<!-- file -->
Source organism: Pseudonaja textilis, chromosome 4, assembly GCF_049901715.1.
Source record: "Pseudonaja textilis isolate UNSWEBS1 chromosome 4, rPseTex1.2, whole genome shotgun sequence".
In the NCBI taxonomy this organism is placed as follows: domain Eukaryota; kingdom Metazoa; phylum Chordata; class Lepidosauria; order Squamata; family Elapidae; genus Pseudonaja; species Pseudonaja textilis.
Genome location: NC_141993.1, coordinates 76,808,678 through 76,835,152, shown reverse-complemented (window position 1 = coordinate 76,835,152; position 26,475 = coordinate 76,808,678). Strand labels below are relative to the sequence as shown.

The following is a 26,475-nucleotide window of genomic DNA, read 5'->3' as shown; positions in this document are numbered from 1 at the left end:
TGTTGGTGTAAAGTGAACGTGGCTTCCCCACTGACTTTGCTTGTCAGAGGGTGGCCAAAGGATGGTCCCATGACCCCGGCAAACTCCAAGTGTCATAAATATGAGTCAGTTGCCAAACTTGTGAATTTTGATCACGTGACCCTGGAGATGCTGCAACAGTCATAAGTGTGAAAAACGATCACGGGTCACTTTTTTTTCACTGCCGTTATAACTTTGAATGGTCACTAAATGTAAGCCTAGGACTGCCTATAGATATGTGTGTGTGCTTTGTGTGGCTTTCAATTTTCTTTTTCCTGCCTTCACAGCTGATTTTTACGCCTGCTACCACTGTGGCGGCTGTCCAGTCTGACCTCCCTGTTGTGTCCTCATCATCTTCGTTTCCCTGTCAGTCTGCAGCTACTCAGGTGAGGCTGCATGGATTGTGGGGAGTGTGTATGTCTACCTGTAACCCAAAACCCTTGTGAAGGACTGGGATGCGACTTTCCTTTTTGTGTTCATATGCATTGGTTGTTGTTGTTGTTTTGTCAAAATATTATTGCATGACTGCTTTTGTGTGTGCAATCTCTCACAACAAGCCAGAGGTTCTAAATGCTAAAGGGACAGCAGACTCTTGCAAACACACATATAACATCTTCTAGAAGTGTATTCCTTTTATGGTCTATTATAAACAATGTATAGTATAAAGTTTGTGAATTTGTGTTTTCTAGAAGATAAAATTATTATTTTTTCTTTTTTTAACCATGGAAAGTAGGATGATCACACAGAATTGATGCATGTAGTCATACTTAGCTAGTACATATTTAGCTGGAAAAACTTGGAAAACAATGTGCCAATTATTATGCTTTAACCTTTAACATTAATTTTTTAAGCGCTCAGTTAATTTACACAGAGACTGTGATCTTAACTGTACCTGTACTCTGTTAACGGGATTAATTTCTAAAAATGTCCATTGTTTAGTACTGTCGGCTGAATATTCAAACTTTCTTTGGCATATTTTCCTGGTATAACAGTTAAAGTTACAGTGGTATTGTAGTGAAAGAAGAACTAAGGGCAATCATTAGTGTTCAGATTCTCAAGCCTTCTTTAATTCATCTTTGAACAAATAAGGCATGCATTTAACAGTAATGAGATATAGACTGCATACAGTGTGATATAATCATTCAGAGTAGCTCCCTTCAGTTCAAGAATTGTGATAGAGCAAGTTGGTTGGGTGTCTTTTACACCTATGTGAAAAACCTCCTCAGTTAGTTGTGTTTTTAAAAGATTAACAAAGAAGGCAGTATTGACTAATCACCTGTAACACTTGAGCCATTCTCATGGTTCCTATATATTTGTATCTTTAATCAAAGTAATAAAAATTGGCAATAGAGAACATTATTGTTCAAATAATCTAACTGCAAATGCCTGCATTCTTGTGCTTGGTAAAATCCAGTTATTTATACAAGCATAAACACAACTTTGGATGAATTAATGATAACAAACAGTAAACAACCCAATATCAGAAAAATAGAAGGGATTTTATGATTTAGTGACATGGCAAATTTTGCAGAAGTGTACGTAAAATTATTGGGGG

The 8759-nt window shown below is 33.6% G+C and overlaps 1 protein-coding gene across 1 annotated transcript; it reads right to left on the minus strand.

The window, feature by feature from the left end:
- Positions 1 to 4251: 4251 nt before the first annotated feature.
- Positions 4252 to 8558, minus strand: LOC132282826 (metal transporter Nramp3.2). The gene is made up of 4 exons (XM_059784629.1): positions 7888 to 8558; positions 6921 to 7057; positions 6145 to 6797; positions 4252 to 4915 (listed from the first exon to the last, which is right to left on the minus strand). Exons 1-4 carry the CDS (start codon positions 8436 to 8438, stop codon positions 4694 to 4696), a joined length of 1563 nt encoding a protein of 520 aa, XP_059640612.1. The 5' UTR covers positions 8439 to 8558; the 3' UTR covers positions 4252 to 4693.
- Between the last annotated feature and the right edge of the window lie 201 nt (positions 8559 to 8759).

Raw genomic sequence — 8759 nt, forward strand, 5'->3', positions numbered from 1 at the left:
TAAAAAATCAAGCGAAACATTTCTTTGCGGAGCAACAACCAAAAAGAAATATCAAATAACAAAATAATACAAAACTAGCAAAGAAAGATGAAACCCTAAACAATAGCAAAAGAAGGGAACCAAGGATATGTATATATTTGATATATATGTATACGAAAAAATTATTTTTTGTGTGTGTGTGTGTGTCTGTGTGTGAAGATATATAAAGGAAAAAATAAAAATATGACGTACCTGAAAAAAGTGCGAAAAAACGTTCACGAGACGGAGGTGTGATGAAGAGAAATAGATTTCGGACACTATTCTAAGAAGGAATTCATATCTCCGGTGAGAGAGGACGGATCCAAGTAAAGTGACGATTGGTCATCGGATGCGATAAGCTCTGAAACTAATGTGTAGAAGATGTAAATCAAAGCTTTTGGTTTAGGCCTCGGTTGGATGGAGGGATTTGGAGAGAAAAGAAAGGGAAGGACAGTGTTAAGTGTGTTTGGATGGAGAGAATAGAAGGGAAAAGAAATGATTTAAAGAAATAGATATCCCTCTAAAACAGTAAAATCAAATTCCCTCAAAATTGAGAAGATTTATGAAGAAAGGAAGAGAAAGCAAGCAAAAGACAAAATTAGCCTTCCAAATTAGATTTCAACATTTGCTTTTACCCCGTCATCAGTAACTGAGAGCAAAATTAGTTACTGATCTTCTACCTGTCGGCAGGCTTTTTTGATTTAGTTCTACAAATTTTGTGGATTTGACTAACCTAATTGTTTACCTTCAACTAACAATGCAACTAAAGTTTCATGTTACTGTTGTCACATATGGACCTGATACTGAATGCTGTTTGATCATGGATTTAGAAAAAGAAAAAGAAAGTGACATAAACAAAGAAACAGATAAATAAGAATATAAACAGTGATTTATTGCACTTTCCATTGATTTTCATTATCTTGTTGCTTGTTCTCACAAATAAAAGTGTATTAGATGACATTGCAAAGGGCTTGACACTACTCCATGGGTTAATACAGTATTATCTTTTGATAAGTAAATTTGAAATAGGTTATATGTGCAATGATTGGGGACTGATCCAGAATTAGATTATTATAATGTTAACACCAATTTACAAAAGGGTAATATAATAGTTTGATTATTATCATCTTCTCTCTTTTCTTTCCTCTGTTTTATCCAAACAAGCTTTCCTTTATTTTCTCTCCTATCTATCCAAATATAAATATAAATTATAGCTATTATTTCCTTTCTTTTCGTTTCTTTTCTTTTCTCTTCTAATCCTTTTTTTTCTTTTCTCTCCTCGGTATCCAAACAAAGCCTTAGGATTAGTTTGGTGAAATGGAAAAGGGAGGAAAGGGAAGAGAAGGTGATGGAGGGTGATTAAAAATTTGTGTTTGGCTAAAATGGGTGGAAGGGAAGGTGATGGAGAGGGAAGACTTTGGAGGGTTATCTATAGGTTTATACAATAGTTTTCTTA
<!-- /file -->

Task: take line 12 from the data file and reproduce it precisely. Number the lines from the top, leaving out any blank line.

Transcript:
Raw genomic sequence — 8759 nt, forward strand, 5'->3', positions numbered from 1 at the left: